Genetics- Extra Credit
Question 1: (2 points)
If 1 percent of individuals in a population at Hardy-Weinberg equilibrium express a recessive trait, we
might like to know what is the probability that the offspring of any two individuals who do not express
the trait will express it. This asks you to use the probability thinking from both population genetics
(where expectations come from HWE) and Mendelian genetic crosses (where expectations are
made about the outcomes of a specific mating).
The logic: We know that two carriers (individuals not expressing the trait, but being able to pass the
recessive alleles to offpsring) have a 25% chance of producing a child that inherits recessive alleles
from both parents (1/2 x 1/2 = 0.25). But, now we need to know how likely it is that individuals in the
population are carriers, so that we can predict the probability that any two people not expressing the
trait will have a child that does express the trait.
To estimate this from the information that we know -- 1% of individuals express the recessive trait -we need to recognize what this frequency represents. Let the frequency of the rare recessive allele
be represented by 'q'.
a) Assuming the population is in HWE, the frequency of individuals in the population expressing the
disease, in this case 1% or 0.01, would then be represented by
(a) p2
(b) 2pq
(c) q2
b) Given this, the frequency of the disease allele in the population (q) is: ____________
c) Carriers are heterozygotes, so we can estimate their frequency in the population using the HWE
expectation of 2pq. Using this equation, what is the frequency of carriers of the recessive allele in
the population? ____________
d) What is the probability that the offspring of two individuals who themselves do not express the
disease will express it? Here we need to first calculate the probability that two individuals who are
carriers mate, which is the product of the probabilities of each being a carrier. And then we need to
multiply that by the probability that two heterozygotes have an offspring that inherits two copies of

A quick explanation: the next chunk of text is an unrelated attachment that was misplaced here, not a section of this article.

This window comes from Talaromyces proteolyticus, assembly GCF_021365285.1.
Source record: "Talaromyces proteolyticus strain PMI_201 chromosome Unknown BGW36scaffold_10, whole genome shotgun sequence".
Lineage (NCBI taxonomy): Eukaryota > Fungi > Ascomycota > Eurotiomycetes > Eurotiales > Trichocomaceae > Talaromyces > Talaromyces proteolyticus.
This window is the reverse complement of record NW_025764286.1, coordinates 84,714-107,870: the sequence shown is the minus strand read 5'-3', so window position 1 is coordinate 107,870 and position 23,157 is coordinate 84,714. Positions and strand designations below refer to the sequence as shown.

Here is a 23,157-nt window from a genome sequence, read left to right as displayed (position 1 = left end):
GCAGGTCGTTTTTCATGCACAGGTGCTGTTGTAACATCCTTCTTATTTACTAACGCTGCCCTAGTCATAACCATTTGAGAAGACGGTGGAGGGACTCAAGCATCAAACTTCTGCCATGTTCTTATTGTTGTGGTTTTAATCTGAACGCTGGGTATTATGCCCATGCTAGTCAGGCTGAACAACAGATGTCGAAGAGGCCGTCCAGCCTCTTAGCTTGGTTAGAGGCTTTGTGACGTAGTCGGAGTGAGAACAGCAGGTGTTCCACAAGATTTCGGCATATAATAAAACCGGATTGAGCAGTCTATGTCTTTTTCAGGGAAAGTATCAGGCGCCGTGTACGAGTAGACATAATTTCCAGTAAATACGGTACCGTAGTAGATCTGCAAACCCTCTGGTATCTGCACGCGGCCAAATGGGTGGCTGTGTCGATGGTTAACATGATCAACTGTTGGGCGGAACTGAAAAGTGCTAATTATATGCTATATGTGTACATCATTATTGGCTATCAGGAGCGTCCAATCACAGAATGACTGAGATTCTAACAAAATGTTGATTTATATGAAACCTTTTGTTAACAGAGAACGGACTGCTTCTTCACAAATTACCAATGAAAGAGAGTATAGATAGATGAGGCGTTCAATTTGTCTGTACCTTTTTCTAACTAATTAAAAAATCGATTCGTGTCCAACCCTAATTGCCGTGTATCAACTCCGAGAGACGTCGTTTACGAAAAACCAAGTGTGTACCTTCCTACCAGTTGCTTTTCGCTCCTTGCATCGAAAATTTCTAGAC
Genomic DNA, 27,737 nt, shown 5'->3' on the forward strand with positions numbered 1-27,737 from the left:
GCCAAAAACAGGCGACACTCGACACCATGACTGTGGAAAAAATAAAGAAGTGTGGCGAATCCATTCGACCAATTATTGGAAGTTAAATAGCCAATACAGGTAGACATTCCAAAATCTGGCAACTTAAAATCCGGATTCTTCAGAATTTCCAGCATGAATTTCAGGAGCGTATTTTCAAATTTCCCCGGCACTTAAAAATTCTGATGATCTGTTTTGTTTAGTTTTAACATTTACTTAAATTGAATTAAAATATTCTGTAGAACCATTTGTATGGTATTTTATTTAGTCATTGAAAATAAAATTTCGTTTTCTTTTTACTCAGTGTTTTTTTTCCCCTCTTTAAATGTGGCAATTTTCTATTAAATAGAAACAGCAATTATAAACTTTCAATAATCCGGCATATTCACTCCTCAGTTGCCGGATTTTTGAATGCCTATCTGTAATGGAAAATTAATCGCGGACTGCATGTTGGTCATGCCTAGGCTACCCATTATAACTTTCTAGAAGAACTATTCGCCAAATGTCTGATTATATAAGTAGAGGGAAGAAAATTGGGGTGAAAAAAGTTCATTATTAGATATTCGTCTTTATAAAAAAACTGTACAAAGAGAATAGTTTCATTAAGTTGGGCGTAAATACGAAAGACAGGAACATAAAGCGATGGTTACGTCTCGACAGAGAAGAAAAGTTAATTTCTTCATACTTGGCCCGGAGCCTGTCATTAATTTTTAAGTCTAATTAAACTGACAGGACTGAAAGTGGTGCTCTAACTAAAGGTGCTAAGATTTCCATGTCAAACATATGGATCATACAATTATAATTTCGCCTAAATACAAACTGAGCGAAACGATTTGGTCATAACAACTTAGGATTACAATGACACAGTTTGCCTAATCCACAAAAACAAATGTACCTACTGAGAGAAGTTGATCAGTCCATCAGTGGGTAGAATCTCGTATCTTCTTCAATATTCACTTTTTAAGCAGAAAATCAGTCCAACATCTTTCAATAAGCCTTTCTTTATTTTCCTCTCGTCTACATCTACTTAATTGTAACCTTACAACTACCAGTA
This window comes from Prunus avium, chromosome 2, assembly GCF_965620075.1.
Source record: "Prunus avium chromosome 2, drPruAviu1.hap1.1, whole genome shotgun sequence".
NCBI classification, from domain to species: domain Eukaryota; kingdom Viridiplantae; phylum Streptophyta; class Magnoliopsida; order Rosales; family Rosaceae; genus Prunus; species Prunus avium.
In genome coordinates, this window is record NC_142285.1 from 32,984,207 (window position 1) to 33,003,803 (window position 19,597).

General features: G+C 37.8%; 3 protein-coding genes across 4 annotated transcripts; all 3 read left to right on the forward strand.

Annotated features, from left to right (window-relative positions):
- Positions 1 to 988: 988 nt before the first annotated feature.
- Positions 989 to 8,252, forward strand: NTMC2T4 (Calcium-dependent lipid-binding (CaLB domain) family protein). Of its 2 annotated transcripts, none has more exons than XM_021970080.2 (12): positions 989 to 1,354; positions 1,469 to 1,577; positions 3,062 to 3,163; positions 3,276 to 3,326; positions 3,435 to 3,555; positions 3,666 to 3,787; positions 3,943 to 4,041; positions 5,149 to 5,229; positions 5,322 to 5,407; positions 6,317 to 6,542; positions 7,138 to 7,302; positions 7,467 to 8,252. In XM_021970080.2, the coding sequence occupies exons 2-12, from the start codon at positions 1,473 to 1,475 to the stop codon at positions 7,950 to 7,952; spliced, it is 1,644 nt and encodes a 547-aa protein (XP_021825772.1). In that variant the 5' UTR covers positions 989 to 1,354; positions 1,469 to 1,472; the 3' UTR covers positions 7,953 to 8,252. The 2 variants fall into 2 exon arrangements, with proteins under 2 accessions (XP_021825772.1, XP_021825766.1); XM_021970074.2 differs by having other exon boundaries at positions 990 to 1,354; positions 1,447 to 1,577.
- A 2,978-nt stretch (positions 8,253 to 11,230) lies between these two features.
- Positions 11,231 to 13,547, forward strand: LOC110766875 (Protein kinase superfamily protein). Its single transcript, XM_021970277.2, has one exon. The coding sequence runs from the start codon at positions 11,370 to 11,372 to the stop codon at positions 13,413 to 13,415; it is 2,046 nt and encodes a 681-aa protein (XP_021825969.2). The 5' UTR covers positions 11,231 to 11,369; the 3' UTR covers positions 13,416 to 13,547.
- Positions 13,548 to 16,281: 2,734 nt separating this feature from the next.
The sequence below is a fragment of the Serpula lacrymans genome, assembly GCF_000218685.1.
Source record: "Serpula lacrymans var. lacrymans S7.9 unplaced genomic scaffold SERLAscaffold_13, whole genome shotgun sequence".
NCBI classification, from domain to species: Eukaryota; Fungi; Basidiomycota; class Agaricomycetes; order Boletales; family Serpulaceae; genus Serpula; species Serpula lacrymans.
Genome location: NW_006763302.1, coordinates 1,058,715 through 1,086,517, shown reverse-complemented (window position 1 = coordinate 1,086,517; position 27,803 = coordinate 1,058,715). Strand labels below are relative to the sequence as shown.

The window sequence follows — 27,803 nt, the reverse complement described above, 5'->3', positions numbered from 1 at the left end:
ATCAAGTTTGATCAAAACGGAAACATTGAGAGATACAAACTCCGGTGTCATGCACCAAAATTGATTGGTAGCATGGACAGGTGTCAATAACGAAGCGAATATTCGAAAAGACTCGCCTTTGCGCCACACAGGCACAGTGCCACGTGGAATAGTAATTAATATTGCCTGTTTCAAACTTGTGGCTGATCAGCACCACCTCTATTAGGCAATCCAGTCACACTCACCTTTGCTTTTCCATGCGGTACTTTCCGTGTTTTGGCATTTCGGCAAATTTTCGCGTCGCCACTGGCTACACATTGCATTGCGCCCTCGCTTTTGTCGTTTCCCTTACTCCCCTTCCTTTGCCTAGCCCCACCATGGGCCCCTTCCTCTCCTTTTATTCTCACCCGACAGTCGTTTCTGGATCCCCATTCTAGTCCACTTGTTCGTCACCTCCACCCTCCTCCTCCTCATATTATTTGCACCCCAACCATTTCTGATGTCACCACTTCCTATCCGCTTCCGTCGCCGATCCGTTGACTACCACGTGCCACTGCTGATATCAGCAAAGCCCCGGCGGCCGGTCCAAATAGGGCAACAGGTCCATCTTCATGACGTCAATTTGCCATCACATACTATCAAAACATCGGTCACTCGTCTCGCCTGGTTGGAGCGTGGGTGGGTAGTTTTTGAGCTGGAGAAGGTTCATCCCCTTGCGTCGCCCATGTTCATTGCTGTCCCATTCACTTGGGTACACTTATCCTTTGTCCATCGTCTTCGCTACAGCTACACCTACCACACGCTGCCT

the recessive allele. Enter that combined probability here: ____________
** Note: Some of you may have realized that, to be precise, we should incorporate the information
that the two individuals do not express the disease, meaning that we should only be considering the
99% of individuals that do not express the trait when we do this calculation. This ends up modifying
the probability only slightly and both answers are scored correct.
Enter numeric answers to 4 decimal places, if rounding is necessary (e.g., 0.66666… should be
entered as 0.6667).
Scientific Calculator
Question 2: (2 points)
In the graph below, note the y-axis and think about what this change in allele frequency over time
means for the population. If there are two alleles at this locus, A and a, that affect fitness in a
population, use the graph to describe what is happening over time to each allele.
a) The A allele will __________
The a allele will __________
b)
Which of the trajectories above represents relatively strong selection? __________
Which of the trajectories above represent relatively weak selection? __________
c) Match the following patterns of relative fitness values to the trajectories in the graph below.
wAA = 1.0, wAa = 0.998, waa = 0.996 is most likely to cause allele frequency change similar
to __________
wAA = 0.8, wAa = 0.9 , waa = 1.0 is most likely to cause allele frequency change similar
to __________
d) Which of the migration scenarios below could also generate a trajectory like the blue (right-most)
line above? Recall that the equation for how migration can change allele frequencies is p1’ = p1(1-m)
+ p2(m), where m is the proportion of individuals in focal population 1 that are migrants. In other
words, what process below would lead to a deterministic decrease in the frequency of a alleles in the
population over time?
(a) Migration is occurring from a population with a higher frequency of heterozygous Aa individuals.
(b) Migration cannot change allele frequencies in a directional way like natural selection can.
(c) Migration is occurring from a population with a higher frequency of a alleles.
(d) Migration is occurring from a population with a higher frequency of A alleles.